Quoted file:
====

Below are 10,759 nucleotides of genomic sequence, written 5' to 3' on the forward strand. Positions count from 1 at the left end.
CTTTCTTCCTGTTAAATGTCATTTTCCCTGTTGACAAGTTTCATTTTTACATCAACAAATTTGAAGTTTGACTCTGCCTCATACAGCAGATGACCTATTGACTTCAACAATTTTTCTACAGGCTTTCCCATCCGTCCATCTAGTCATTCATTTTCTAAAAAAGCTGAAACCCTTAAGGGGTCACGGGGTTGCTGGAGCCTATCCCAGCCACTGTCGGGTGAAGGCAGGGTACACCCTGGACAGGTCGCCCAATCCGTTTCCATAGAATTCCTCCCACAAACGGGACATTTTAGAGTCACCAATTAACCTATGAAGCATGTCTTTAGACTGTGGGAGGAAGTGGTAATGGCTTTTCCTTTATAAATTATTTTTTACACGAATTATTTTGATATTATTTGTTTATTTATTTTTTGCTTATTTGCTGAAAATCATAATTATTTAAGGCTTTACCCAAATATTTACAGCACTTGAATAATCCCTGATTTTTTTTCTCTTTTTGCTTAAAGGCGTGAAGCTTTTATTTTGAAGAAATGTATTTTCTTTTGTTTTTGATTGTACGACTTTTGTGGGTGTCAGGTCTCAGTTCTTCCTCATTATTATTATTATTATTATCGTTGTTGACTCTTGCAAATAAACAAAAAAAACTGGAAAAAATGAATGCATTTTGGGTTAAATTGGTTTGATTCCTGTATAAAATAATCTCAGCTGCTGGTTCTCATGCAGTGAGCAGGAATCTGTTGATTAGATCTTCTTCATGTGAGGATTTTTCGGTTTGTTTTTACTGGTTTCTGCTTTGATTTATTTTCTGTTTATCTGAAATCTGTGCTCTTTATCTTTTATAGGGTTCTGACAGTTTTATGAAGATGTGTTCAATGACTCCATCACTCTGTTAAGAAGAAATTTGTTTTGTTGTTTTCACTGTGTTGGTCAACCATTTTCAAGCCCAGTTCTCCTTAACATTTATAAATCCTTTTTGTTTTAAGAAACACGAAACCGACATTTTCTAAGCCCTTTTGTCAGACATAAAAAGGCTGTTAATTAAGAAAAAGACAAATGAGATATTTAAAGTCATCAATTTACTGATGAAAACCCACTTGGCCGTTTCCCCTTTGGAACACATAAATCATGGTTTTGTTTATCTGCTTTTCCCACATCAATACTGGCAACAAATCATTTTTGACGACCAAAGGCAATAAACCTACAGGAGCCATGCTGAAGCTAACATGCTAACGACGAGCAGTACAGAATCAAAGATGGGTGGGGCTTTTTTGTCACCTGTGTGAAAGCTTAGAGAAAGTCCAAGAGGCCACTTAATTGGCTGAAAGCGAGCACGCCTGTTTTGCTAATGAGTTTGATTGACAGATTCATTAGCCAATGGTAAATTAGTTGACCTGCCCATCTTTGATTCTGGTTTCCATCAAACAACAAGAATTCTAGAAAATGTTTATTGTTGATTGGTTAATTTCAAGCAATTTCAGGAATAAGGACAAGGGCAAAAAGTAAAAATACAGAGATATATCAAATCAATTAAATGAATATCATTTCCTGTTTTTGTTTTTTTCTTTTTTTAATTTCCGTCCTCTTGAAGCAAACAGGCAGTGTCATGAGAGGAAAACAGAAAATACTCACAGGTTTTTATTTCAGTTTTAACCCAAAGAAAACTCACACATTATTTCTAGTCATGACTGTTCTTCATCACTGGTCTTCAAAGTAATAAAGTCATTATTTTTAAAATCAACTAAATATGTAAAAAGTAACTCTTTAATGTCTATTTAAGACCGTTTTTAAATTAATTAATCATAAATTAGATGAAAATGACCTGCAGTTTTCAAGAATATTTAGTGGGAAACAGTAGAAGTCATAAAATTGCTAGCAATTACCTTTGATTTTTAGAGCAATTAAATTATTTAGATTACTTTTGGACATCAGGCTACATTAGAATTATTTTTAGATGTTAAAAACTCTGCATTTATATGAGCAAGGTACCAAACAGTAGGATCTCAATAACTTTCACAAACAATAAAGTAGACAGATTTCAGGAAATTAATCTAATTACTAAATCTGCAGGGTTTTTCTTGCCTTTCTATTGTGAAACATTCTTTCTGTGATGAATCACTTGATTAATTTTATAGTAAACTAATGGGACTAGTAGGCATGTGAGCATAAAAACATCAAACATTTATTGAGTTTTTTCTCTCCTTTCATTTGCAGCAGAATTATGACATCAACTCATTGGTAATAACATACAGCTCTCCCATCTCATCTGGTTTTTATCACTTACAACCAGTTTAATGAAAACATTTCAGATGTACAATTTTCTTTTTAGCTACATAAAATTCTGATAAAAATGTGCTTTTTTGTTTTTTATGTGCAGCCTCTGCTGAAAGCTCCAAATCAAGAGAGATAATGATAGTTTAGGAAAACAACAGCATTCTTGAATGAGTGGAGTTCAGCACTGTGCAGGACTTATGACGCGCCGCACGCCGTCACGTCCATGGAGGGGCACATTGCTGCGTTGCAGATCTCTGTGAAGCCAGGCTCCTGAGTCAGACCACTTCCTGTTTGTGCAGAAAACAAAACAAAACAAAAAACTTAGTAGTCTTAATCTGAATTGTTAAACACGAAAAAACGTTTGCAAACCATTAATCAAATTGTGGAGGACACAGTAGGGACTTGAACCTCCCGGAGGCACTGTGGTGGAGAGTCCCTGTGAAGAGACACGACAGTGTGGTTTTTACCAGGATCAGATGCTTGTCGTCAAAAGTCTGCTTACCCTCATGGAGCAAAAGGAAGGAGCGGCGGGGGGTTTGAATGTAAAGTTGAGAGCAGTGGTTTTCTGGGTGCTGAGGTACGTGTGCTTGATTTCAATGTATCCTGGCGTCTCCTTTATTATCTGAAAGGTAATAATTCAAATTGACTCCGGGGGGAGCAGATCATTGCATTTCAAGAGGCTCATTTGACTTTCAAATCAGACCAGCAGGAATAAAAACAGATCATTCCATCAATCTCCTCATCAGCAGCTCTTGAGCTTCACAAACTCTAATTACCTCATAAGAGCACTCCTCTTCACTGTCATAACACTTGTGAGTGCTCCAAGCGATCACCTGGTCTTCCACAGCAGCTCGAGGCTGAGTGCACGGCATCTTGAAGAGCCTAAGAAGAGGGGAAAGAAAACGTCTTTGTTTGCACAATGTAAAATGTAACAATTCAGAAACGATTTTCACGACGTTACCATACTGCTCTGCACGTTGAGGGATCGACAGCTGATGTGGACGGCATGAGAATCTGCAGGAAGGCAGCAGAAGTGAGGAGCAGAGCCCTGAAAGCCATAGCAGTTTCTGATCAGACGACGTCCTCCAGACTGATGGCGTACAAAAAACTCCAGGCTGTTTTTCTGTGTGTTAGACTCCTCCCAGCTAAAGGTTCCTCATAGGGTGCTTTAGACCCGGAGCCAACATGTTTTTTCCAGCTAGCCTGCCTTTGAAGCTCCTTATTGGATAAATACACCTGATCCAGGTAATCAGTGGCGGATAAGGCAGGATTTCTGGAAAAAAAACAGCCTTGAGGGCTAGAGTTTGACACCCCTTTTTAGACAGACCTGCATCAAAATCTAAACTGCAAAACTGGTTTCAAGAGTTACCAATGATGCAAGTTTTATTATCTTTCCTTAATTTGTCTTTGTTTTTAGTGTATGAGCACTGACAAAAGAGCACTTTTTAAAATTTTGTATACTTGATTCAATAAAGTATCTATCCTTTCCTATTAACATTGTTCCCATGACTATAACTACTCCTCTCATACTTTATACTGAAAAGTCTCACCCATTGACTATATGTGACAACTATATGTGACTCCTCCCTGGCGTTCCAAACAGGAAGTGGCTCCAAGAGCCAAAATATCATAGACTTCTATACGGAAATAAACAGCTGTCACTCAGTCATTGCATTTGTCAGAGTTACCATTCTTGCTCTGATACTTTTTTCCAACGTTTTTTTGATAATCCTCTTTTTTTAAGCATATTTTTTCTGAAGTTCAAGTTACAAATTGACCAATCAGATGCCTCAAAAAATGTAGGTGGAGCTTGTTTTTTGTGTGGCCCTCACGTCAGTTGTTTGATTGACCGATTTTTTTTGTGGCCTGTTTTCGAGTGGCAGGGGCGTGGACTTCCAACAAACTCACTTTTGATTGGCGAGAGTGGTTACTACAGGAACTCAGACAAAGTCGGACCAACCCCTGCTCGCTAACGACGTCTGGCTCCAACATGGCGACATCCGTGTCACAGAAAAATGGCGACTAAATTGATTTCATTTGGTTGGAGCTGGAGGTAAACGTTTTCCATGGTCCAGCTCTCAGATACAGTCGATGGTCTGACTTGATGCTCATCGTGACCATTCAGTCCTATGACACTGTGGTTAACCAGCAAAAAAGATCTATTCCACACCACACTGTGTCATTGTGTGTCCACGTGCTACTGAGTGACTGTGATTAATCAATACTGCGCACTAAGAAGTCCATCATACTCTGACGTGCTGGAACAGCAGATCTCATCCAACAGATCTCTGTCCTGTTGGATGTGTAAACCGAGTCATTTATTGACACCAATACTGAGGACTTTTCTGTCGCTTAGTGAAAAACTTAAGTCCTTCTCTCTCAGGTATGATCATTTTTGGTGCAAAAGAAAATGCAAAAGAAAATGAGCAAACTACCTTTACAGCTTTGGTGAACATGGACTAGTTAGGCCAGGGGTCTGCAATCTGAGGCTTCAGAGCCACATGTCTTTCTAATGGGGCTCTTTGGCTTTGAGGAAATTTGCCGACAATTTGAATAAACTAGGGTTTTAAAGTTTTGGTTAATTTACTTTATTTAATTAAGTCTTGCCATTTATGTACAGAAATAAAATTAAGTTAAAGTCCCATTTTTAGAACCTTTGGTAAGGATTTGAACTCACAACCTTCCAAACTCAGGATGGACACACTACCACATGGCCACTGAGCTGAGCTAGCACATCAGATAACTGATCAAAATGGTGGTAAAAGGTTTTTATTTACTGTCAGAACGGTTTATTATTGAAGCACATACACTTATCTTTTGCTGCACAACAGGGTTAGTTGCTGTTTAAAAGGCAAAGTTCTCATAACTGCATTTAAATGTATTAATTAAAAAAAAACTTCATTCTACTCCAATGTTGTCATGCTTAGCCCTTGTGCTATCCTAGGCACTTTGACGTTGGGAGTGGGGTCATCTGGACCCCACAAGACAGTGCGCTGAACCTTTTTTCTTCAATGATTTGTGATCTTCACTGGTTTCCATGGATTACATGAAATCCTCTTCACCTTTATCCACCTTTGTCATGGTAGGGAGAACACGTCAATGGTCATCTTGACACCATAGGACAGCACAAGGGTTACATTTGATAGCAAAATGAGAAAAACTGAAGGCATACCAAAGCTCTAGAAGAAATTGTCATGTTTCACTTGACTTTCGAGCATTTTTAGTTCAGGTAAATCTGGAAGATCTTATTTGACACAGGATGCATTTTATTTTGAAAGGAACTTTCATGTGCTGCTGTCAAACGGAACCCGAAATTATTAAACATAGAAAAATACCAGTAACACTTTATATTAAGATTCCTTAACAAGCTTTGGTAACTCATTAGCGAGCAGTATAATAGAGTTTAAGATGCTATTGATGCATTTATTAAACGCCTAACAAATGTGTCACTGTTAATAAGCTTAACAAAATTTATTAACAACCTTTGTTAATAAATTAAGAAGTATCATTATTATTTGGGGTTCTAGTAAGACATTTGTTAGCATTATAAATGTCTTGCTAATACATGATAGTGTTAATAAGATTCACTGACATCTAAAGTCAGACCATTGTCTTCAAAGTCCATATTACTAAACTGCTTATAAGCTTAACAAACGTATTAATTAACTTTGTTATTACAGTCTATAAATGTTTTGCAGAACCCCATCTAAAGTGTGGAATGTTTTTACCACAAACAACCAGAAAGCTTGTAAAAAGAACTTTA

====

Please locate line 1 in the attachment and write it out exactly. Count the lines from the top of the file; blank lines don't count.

Below are 10,759 nucleotides of genomic sequence, written 5' to 3' on the forward strand. Positions count from 1 at the left end.